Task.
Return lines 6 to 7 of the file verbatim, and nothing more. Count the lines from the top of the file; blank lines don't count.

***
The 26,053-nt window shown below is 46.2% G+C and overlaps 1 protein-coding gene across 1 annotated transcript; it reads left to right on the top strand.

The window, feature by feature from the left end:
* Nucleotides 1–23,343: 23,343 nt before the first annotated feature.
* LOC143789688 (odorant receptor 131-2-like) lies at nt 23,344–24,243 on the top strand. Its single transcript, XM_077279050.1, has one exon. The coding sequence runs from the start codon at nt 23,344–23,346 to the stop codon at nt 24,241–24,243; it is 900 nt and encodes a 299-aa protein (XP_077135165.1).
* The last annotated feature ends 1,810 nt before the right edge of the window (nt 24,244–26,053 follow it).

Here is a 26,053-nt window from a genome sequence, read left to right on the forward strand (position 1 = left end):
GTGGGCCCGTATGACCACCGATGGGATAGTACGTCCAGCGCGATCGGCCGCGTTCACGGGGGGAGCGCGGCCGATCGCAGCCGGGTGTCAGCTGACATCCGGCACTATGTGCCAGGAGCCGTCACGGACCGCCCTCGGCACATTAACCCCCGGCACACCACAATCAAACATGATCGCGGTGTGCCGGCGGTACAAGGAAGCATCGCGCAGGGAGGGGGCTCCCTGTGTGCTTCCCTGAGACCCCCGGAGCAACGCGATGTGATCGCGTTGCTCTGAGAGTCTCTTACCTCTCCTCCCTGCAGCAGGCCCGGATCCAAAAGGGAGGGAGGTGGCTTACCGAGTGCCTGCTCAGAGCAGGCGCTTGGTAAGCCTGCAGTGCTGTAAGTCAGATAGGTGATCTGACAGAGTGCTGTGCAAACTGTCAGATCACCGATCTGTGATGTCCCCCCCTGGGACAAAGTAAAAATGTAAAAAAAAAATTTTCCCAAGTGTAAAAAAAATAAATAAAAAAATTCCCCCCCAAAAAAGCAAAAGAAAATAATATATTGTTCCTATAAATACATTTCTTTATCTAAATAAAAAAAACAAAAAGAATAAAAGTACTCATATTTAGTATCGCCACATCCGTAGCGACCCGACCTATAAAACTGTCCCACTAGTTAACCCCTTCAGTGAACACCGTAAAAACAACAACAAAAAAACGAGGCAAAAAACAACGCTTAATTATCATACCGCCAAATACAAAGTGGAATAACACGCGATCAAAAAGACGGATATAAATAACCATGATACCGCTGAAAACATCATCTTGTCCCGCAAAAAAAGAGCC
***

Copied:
Here is a 26,053-nt window from a genome sequence, read left to right on the forward strand (position 1 = left end):
GTGGGCCCGTATGACCACCGATGGGATAGTACGTCCAGCGCGATCGGCCGCGTTCACGGGGGGAGCGCGGCCGATCGCAGCCGGGTGTCAGCTGACATCCGGCACTATGTGCCAGGAGCCGTCACGGACCGCCCTCGGCACATTAACCCCCGGCACACCACAATCAAACATGATCGCGGTGTGCCGGCGGTACAAGGAAGCATCGCGCAGGGAGGGGGCTCCCTGTGTGCTTCCCTGAGACCCCCGGAGCAACGCGATGTGATCGCGTTGCTCTGAGAGTCTCTTACCTCTCCTCCCTGCAGCAGGCCCGGATCCAAAAGGGAGGGAGGTGGCTTACCGAGTGCCTGCTCAGAGCAGGCGCTTGGTAAGCCTGCAGTGCTGTAAGTCAGATAGGTGATCTGACAGAGTGCTGTGCAAACTGTCAGATCACCGATCTGTGATGTCCCCCCCTGGGACAAAGTAAAAATGTAAAAAAAAAATTTTCCCAAGTGTAAAAAAAATAAATAAAAAAATTCCCCCCCAAAAAAGCAAAAGAAAATAATATATTGTTCCTATAAATACATTTCTTTATCTAAATAAAAAAAACAAAAAGAATAAAAGTACTCATATTTAGTATCGCCACATCCGTAGCGACCCGACCTATAAAACTGTCCCACTAGTTAACCCCTTCAGTGAACACCGTAAAAACAACAACAAAAAAACGAGGCAAAAAACAACGCTTAATTATCATACCGCCAAATACAAAGTGGAATAACACGCGATCAAAAAGACGGATATAAATAACCATGATACCGCTGAAAACATCATCTTGTCCCGCAAAAAAAGAGCC